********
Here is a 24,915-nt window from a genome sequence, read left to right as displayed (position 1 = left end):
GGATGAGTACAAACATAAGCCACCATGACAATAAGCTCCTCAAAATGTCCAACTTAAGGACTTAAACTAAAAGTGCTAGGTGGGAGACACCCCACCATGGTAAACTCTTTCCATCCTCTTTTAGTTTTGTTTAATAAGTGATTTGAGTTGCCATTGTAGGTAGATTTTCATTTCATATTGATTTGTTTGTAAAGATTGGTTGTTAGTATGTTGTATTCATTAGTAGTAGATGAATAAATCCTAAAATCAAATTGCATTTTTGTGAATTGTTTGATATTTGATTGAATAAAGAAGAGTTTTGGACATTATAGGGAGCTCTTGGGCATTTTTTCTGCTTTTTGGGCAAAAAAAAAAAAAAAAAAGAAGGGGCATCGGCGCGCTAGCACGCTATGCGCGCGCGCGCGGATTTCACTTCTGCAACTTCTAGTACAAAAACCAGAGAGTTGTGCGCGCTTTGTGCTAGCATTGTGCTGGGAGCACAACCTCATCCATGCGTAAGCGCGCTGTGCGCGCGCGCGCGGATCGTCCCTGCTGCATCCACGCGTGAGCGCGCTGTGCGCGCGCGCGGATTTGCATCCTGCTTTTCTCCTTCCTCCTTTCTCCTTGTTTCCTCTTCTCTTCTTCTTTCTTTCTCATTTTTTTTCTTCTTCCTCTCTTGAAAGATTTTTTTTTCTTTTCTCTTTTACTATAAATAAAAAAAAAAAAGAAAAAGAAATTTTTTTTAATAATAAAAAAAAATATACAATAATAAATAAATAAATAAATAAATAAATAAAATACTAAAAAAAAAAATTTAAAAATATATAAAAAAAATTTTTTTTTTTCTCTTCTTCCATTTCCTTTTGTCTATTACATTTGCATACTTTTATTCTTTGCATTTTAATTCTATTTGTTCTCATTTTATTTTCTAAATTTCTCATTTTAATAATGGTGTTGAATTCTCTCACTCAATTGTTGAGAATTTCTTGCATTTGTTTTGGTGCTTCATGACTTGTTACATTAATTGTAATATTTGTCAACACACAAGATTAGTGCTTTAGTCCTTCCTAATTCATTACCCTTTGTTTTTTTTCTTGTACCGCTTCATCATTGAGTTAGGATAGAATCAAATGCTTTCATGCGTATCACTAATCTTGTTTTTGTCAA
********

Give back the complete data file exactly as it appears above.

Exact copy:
Here is a 24,915-nt window from a genome sequence, read left to right as displayed (position 1 = left end):
GGATGAGTACAAACATAAGCCACCATGACAATAAGCTCCTCAAAATGTCCAACTTAAGGACTTAAACTAAAAGTGCTAGGTGGGAGACACCCCACCATGGTAAACTCTTTCCATCCTCTTTTAGTTTTGTTTAATAAGTGATTTGAGTTGCCATTGTAGGTAGATTTTCATTTCATATTGATTTGTTTGTAAAGATTGGTTGTTAGTATGTTGTATTCATTAGTAGTAGATGAATAAATCCTAAAATCAAATTGCATTTTTGTGAATTGTTTGATATTTGATTGAATAAAGAAGAGTTTTGGACATTATAGGGAGCTCTTGGGCATTTTTTCTGCTTTTTGGGCAAAAAAAAAAAAAAAAAAGAAGGGGCATCGGCGCGCTAGCACGCTATGCGCGCGCGCGCGGATTTCACTTCTGCAACTTCTAGTACAAAAACCAGAGAGTTGTGCGCGCTTTGTGCTAGCATTGTGCTGGGAGCACAACCTCATCCATGCGTAAGCGCGCTGTGCGCGCGCGCGCGGATCGTCCCTGCTGCATCCACGCGTGAGCGCGCTGTGCGCGCGCGCGGATTTGCATCCTGCTTTTCTCCTTCCTCCTTTCTCCTTGTTTCCTCTTCTCTTCTTCTTTCTTTCTCATTTTTTTTCTTCTTCCTCTCTTGAAAGATTTTTTTTTCTTTTCTCTTTTACTATAAATAAAAAAAAAAAAGAAAAAGAAATTTTTTTTAATAATAAAAAAAAATATACAATAATAAATAAATAAATAAATAAATAAATAAAATACTAAAAAAAAAAATTTAAAAATATATAAAAAAAATTTTTTTTTTTCTCTTCTTCCATTTCCTTTTGTCTATTACATTTGCATACTTTTATTCTTTGCATTTTAATTCTATTTGTTCTCATTTTATTTTCTAAATTTCTCATTTTAATAATGGTGTTGAATTCTCTCACTCAATTGTTGAGAATTTCTTGCATTTGTTTTGGTGCTTCATGACTTGTTACATTAATTGTAATATTTGTCAACACACAAGATTAGTGCTTTAGTCCTTCCTAATTCATTACCCTTTGTTTTTTTTCTTGTACCGCTTCATCATTGAGTTAGGATAGAATCAAATGCTTTCATGCGTATCACTAATCTTGTTTTTGTCAA